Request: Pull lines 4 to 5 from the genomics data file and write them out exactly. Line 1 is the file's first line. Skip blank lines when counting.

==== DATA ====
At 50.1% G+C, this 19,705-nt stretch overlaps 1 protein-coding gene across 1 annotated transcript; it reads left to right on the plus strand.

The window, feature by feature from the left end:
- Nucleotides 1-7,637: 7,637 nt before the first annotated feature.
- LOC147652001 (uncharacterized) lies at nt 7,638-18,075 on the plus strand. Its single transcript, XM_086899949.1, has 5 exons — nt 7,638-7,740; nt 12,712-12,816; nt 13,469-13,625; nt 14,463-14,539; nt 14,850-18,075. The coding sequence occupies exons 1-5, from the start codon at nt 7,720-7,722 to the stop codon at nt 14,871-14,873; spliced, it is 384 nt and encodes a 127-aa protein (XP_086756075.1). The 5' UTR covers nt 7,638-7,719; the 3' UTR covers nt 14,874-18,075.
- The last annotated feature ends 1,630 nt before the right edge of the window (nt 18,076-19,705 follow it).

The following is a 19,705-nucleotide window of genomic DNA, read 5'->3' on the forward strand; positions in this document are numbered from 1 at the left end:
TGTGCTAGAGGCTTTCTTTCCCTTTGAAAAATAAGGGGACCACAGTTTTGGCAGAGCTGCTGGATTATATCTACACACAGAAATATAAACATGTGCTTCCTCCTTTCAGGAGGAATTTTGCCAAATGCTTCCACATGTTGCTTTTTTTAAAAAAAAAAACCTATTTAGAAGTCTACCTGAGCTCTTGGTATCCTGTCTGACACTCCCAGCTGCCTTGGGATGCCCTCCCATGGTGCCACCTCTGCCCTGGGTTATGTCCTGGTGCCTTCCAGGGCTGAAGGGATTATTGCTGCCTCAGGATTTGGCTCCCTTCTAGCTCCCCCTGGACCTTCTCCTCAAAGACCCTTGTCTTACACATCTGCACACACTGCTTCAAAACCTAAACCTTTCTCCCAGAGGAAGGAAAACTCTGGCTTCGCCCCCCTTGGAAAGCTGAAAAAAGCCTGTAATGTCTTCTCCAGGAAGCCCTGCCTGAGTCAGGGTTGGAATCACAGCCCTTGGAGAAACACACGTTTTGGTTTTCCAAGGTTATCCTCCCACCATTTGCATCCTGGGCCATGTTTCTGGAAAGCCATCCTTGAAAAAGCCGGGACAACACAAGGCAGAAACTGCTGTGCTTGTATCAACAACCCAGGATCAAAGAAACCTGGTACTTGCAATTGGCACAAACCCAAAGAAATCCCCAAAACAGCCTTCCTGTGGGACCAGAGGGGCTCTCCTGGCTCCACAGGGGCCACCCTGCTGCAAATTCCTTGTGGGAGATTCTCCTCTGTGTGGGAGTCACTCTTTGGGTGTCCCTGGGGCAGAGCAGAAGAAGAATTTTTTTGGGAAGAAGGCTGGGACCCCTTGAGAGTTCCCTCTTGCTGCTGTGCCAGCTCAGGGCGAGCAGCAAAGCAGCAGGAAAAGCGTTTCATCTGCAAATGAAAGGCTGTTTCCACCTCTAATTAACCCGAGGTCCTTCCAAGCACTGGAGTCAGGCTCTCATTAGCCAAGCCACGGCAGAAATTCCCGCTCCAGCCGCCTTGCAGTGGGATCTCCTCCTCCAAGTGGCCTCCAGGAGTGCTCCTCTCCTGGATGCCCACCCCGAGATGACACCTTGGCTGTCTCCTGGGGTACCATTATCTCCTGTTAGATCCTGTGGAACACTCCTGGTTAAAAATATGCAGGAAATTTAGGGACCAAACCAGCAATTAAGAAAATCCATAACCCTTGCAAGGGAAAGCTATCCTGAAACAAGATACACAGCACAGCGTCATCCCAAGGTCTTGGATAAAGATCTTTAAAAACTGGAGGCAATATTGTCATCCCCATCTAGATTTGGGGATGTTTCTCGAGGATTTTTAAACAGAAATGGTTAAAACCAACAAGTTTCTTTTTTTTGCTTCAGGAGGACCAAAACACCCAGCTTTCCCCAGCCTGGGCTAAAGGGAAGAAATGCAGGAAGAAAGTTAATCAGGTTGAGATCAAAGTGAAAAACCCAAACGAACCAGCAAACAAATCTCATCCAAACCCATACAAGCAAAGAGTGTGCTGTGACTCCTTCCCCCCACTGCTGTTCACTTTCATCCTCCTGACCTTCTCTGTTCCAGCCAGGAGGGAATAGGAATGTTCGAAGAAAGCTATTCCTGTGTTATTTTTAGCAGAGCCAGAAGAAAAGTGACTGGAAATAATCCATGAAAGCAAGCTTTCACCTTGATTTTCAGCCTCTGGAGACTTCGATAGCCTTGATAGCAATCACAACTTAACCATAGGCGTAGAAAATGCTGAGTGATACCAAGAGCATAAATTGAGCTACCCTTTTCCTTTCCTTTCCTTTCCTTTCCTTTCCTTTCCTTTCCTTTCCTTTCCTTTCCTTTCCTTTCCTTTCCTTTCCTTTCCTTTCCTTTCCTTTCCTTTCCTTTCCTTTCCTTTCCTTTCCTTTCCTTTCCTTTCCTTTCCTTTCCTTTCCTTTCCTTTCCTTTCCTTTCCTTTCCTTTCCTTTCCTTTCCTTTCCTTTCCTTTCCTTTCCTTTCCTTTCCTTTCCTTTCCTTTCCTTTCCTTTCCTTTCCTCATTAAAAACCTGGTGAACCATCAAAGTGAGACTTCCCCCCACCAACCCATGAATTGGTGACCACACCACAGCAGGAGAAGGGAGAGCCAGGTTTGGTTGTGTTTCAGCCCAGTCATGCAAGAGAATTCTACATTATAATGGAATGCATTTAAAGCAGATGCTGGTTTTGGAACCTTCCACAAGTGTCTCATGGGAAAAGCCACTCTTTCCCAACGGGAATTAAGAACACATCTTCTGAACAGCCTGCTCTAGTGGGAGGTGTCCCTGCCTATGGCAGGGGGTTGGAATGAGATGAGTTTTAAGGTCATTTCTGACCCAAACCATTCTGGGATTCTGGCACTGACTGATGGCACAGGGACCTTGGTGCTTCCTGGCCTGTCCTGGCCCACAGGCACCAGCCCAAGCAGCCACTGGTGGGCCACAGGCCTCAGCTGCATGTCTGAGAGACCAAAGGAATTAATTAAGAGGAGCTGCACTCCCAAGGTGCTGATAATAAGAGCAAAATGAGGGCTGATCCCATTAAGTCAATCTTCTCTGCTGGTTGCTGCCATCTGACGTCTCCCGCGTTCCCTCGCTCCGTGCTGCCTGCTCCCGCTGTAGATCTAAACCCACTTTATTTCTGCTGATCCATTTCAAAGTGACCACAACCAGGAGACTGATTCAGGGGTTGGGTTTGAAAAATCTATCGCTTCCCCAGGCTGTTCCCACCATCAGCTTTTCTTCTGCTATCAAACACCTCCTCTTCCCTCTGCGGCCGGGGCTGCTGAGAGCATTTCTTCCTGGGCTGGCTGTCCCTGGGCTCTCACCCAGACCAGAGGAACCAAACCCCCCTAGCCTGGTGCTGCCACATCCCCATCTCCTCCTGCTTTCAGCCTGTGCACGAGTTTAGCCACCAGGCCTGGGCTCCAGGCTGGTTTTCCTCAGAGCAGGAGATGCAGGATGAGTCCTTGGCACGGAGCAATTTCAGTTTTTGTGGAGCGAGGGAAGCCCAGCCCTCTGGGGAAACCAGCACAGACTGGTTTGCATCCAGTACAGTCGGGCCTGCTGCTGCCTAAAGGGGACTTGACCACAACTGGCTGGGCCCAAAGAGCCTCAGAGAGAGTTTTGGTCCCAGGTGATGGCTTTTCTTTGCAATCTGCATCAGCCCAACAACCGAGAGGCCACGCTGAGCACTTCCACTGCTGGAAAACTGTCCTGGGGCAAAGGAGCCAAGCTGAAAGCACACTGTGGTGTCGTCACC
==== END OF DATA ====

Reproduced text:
- LOC147652001 (uncharacterized) lies at nt 7,638-18,075 on the plus strand. Its single transcript, XM_086899949.1, has 5 exons — nt 7,638-7,740; nt 12,712-12,816; nt 13,469-13,625; nt 14,463-14,539; nt 14,850-18,075. The coding sequence occupies exons 1-5, from the start codon at nt 7,720-7,722 to the stop codon at nt 14,871-14,873; spliced, it is 384 nt and encodes a 127-aa protein (XP_086756075.1). The 5' UTR covers nt 7,638-7,719; the 3' UTR covers nt 14,874-18,075.
- The last annotated feature ends 1,630 nt before the right edge of the window (nt 18,076-19,705 follow it).